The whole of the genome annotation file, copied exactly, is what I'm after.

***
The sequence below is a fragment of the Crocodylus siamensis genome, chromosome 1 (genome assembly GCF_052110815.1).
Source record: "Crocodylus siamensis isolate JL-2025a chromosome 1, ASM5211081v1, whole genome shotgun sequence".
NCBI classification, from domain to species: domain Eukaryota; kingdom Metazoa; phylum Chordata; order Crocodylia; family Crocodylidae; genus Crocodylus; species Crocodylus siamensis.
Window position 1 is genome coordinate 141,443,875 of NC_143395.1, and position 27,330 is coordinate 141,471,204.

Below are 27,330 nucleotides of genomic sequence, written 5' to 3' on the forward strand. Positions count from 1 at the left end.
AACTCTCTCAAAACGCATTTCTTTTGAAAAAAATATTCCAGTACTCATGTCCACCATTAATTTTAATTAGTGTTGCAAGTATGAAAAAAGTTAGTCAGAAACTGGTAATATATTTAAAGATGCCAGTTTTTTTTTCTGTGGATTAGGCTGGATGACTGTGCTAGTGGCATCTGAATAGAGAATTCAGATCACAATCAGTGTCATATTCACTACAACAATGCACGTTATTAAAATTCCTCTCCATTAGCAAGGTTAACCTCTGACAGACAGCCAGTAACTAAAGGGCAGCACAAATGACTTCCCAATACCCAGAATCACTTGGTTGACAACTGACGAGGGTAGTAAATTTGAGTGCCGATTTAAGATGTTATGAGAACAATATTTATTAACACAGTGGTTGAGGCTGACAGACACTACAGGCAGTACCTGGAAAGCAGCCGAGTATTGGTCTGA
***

The sequence below is a fragment of the Crocodylus siamensis genome, chromosome 1 (genome assembly GCF_052110815.1).
Source record: "Crocodylus siamensis isolate JL-2025a chromosome 1, ASM5211081v1, whole genome shotgun sequence".
NCBI classification, from domain to species: domain Eukaryota; kingdom Metazoa; phylum Chordata; order Crocodylia; family Crocodylidae; genus Crocodylus; species Crocodylus siamensis.
Window position 1 is genome coordinate 141,443,875 of NC_143395.1, and position 27,330 is coordinate 141,471,204.

Below are 27,330 nucleotides of genomic sequence, written 5' to 3' on the forward strand. Positions count from 1 at the left end.
AACTCTCTCAAAACGCATTTCTTTTGAAAAAAATATTCCAGTACTCATGTCCACCATTAATTTTAATTAGTGTTGCAAGTATGAAAAAAGTTAGTCAGAAACTGGTAATATATTTAAAGATGCCAGTTTTTTTTTCTGTGGATTAGGCTGGATGACTGTGCTAGTGGCATCTGAATAGAGAATTCAGATCACAATCAGTGTCATATTCACTACAACAATGCACGTTATTAAAATTCCTCTCCATTAGCAAGGTTAACCTCTGACAGACAGCCAGTAACTAAAGGGCAGCACAAATGACTTCCCAATACCCAGAATCACTTGGTTGACAACTGACGAGGGTAGTAAATTTGAGTGCCGATTTAAGATGTTATGAGAACAATATTTATTAACACAGTGGTTGAGGCTGACAGACACTACAGGCAGTACCTGGAAAGCAGCCGAGTATTGGTCTGA